Infographic: Train routes around the world

Jeddah – Saudi Arabia

Passengers in Saudi Arabia can travel long distances on the Kingdom’s longest route, stretching 11,000km (7,800 miles) in 13 hours. The route starts from Jeddah in the east and ends in Makkah in the north. It traverses borders with countries including Jordan, Egypt, Syria, Iran, Iraq and Libya. The first phase started in 1999 and was designed to ease congestion, and allow quick supplies to Yemen during the Gulf War.

The Mascota train gets passengers around the hilltop town of Cuenca in north-eastern Spain – one of the railway’s most scenic routes, linking the town with Asuncion, capital of the nearby state of Paraguay. A 170km (112 miles) section runs on a set of track dating from 1835, which has been upgraded to carry modern cars, but the old railway remains in operation as a tourist attraction. The route includes eight bridge crossings.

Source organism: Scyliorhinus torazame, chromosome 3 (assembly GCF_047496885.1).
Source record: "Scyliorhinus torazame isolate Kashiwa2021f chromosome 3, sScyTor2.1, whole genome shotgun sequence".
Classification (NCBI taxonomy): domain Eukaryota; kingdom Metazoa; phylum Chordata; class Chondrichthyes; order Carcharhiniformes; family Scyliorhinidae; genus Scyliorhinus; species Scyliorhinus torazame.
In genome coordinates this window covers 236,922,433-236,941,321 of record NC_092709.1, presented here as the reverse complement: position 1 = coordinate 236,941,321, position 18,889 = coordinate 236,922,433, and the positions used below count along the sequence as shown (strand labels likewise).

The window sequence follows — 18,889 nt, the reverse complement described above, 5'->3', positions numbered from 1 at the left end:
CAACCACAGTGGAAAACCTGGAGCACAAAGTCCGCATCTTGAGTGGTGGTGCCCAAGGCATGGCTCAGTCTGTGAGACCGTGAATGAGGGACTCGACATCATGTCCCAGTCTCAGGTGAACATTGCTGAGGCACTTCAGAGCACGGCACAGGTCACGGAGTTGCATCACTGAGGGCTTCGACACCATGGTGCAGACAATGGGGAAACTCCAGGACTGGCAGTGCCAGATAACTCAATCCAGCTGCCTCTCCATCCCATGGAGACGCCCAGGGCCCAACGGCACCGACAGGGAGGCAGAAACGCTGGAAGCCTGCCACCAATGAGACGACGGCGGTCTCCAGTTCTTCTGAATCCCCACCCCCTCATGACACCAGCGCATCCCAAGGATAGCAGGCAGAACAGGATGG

In China, travellers can travel through the scenic Sichuan Gap, a 2,776-km (1,740-mile) rail line that begins at an old station in Datong, a city in Shanxi province, and continues towards scenic Datong National Forest Park in the Gansu province. The link can be used to cut down travel time, which can take days for travellers travelling by road. By train, it takes five hours.

For most of the year, the route between Beijing and Shanghai is the railway of choice for most travellers heading to the capital from southern China. But over its past decade of operation, the line has found a new purpose. Instead of shipping goods, new trains on the line – dubbed the “sea train” – make weekly trips between Asia and Europe.


Leave a Comment